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Mar 25: Corona self-tests more accurate when sample is taken from nose and throat

Mar 25: Corona self-tests more accurate when sample is taken from nose and throat

Research from the Netherlands has revealed that in individuals with Covid-19 like symptoms, the sensitivities of three commercially available corona self-tests performed with nasal self-sampling decreased during the emergence of the Omicron variant. However, self-sampling in nose plus throat led to an increase of the accuracy of the self-tests. These findings indicate that nose combined with throat self-sampling is beneficial for the investigated self-tests. However, this is not yet in accordance with the current instructions for use and registration of the self-test.

When developing Covid-19 like symptoms, self-testing is widely advocated. Currently, the performance of these self-tests for detecting the Omicron corona virus is largely unknown. In addition, it is unclear whether an extra self-sample from the throat, in addition to the standard self-sample from both nostrils, increases the accuracy (i.e. the sensitivity) of the self-test to detect an infection with the Omicron corona virus. A large group of Dutch investigators under leadership of the UMC Utrecht investigated in almost 6,500 individuals with corona like symptoms, three commercially available and used corona self-tests from Acon Labs (‘Flowflex’), MP Biomedicals (‘MPbio’), and Siemens-Healthineers (‘Clinitest’). The study was conducted from mid-December 2021 to mid-February 2022, during and after the emergence of the Omicron virus variant. At the test site, participants first underwent a PCR test (the so-called reference standard) and then received one of the self-tests to use at home within three hours after visiting the test site. In the first part of the study, participants were asked to perform self-sampling in the nose. In the second part, participants were asked to perform self-sampling in the throat first, and then in the nose. The latter could only be studied for two of the three self-tests (MPBio and Clinitest).

Lower sensitivity with Omicron

For the detection of the Omicron virus, overall sensitivities for self-sampling in the nose were 79 percent for Flowflex, 70 percent for MPBio, and 70 percent for Clinitest. These sensitivities were substantially higher (94, 84 and 86 percent, respectively) in the so-called confirmatory testers (people who visited the test site to undergo a PCR test because they had a recent positive self-test), than in those that visited the test site for other reasons (52, 52 and 50 percent, respectively). Further analysis showed that sensitivities decreased by 6, 7 and 13 percent points, respectively, when comparing the period with Delta dominance to the period with Omicron dominance.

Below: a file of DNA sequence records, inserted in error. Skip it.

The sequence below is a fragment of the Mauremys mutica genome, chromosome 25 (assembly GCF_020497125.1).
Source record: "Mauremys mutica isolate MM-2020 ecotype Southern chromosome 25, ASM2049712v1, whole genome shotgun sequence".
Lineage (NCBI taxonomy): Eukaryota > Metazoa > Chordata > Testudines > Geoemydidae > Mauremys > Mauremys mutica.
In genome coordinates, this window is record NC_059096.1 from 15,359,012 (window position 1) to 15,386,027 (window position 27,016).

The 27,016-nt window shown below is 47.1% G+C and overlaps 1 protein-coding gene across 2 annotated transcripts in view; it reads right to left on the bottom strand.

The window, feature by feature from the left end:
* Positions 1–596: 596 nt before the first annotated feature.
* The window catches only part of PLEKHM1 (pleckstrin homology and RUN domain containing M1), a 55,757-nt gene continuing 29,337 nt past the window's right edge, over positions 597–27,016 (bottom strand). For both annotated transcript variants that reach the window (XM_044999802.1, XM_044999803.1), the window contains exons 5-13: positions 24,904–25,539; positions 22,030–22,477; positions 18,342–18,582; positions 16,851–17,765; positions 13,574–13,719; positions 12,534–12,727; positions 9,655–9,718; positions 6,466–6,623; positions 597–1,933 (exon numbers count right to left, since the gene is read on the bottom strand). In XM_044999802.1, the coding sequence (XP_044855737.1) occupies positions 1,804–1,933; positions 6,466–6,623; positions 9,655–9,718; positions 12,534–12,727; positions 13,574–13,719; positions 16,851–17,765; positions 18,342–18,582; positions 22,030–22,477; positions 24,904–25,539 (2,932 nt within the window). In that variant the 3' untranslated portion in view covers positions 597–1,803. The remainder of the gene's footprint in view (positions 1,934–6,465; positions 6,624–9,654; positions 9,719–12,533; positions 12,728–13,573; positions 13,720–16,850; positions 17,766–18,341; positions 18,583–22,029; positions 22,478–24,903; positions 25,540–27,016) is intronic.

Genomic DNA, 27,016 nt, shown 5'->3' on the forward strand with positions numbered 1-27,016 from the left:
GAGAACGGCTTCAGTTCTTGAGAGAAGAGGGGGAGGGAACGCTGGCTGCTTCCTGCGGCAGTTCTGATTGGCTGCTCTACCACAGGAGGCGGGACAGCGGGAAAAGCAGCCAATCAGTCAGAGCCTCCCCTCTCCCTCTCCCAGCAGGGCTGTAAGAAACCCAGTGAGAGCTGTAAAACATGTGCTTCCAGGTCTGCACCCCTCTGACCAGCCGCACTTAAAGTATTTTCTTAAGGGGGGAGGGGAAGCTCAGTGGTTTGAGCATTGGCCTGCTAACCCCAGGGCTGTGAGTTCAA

Epidemiologist prof. Carl Moons PhD, principal investigator of the study, interprets the findings as follows: “In individuals with corona like symptoms and when using only nose self-sampling, the sensitivity of these three self-tests was somewhat lower in the Omicron dominant weeks of our study as compared to the Delta dominant weeks”.

Adding throat sampling

During the study, suggestions rose that detecting infection with the Omicron corona virus by self-testing might be improved by extra self-sampling from the throat. This triggered the researchers to immediately extend their study to investigate whether addition of throat self-sampling indeed increases the sensitivity of corona self-tests in the Omicron era. The study showed that, when people used both throat and nose self-sampling, the overall sensitivities increased from 70 to 83 percent for MPBio and from 70 to 77 percent for Clinitest.  Carl Moons continues: “Our well-established infrastructure provided the unique opportunity to become the first large study to investigate the added value of throat to nose self-sampling. We indeed found that addition of throat self-sampling increases the sensitivity of the investigated self-tests”. We do not yet advise people to do this themselves, as these tests are not yet registered for this purpose."

This study, funded by the Dutch Ministry of Health, Welfare and Sport, was a collaboration between UMC Utrecht, Cochrane Netherlands, Microvida, GGD (West-Brabant, Hart voor Brabant and Rotterdam-Rijnmond), Erasmus MC, Reinier Haga Medical Diagnostic Center,  Sanquin Blood Supply and RIVM.

Publication

Schuit E, Venekamp RP, Hooft L, Veldhuijzen IK, Bijllaardt W van den, Pas SD, Zwart VF, Lodder EB, Hellwich M, Koppelman M, Molenkamp R, Wijers C, Vroom IH, Smeets LC, Nagel-Imming CRS, Hof S van den, Kluytmans JAJW, Wijgert JHHM van de, Moons KGM. Accuracy of three COVID-19 self-tests with unsupervised nasal self-sampling and the added value of oropharyngeal self-sampling in symptomatic individuals in the Omicron period. Manuscript available at https://medrxiv.org/cgi/content/short/2022.03.24.22272891v1

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